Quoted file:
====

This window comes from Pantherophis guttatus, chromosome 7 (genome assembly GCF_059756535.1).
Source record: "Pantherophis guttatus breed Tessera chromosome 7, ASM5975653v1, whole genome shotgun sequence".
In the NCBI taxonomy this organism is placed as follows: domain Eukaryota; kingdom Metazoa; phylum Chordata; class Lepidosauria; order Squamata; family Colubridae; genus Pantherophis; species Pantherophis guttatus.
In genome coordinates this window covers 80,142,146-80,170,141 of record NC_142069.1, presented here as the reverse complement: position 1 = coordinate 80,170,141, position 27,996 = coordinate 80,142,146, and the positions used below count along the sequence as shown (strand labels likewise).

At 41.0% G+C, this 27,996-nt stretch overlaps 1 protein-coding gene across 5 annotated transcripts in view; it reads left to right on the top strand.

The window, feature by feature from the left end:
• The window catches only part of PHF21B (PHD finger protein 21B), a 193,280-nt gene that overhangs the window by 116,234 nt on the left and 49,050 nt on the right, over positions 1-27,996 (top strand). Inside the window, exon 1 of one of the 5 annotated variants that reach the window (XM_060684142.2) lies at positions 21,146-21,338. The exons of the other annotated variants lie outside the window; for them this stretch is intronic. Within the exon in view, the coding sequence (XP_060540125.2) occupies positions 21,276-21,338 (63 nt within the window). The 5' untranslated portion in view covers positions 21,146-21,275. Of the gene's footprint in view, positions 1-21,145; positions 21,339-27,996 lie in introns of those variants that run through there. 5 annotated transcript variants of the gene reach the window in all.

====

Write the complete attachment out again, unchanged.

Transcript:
This window comes from Pantherophis guttatus, chromosome 7 (genome assembly GCF_059756535.1).
Source record: "Pantherophis guttatus breed Tessera chromosome 7, ASM5975653v1, whole genome shotgun sequence".
In the NCBI taxonomy this organism is placed as follows: domain Eukaryota; kingdom Metazoa; phylum Chordata; class Lepidosauria; order Squamata; family Colubridae; genus Pantherophis; species Pantherophis guttatus.
In genome coordinates this window covers 80,142,146-80,170,141 of record NC_142069.1, presented here as the reverse complement: position 1 = coordinate 80,170,141, position 27,996 = coordinate 80,142,146, and the positions used below count along the sequence as shown (strand labels likewise).

At 41.0% G+C, this 27,996-nt stretch overlaps 1 protein-coding gene across 5 annotated transcripts in view; it reads left to right on the top strand.

The window, feature by feature from the left end:
• The window catches only part of PHF21B (PHD finger protein 21B), a 193,280-nt gene that overhangs the window by 116,234 nt on the left and 49,050 nt on the right, over positions 1-27,996 (top strand). Inside the window, exon 1 of one of the 5 annotated variants that reach the window (XM_060684142.2) lies at positions 21,146-21,338. The exons of the other annotated variants lie outside the window; for them this stretch is intronic. Within the exon in view, the coding sequence (XP_060540125.2) occupies positions 21,276-21,338 (63 nt within the window). The 5' untranslated portion in view covers positions 21,146-21,275. Of the gene's footprint in view, positions 1-21,145; positions 21,339-27,996 lie in introns of those variants that run through there. 5 annotated transcript variants of the gene reach the window in all.